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IN THE D: Scherzer, Suh, Now Babcock Turn in Their D Cards

By: Ken Cross | May 22, 2015

It can be a tough town, the D that is.

Yes, we love you when you’re one of us, represent us well, make us proud.

But if you decide to disrespect us, shun us or leave us … well, don’t expect any sentimentality. In fact, you can count on being booed the next time you come to town, and we’ll likely hold onto that grudge for years to come.

Just ask arguably the greatest basketball player ever, Michael Jordan, who verbally trashed Detroit and the Bad Boy Pistons after his Chicago Bulls swept them out of the 1991 Eastern Conference finals.

While Jordan received thunderous ovations during his farewell tour around the league 12 years later, the crowd at the Palace of Auburn Hills booed him loudly, letting him know that Detroit never forgets.

Which brings us to Wednesday afternoon, when Mike Babcock, the coach of the Detroit Red Wings for the last decade, decided to take the money (reportedly $50 million over eight years) from the Toronto Maple Leafs and run out of town.

Babcock’s departure comes on the heels of two major professional sports players, Lions defensive tackle Ndamukong Suh and Tigers starting pitcher Max Scherzer, leaving Detroit after testing the free-agent market. Suh landed a six-year $114 million dollar deal with the Miami Dolphins, and Scherzer went to the Washington Nationals for $210 million over seven years.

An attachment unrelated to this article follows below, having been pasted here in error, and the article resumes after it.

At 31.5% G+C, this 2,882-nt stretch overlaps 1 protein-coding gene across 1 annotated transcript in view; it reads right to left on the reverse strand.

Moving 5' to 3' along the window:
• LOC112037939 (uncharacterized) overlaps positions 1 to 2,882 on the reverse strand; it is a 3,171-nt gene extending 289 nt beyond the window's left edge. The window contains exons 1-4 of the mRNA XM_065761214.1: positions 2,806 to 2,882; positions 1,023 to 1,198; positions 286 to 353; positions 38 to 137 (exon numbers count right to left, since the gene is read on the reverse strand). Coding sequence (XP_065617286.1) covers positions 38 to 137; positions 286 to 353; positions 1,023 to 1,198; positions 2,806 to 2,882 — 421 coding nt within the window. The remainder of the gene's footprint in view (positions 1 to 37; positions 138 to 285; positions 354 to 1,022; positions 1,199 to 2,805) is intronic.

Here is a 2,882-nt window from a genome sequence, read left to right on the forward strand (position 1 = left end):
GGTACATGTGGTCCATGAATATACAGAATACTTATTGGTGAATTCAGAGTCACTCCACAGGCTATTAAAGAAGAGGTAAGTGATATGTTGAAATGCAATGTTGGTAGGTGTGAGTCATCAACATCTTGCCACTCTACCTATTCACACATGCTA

Each of the three – Babcock, Suh and Scherzer – enjoyed success here, and our accolades and applause, as well.

Babcock’s Red Wings won a Stanley Cup in 2008 and nearly another on in 2009, when they lost Game 7 at Joe Louis Arena to the pesky Pittsburgh Penguins.

Even though he never even won a playoff game here, you might still hear the echoes of “Suuuuuuuuh!!!” bouncing around the rafters at Ford Field if you walked in there today.

And no one will ever forget Scherzer’s gutsy relief appearance in Game 4 of the 2013 ALDS against the Oakland Athletics, escaping a bases-loaded, none-out jam in the eighth inning to get the win. His fist-pump and roar of relief as he left the mound were epic.

But that was then. And even though none of them has trash-talked us – like Jordan did — or fired off even bb-sized parting shots at our city, they still turned in their D cards and moved on, be it for more money or perceived greener pastures.

For that alone, Mr. Babcock, Mr. Suh and Mr. Scherzer, we sentence you to boos and heckles whenever you come back to the D.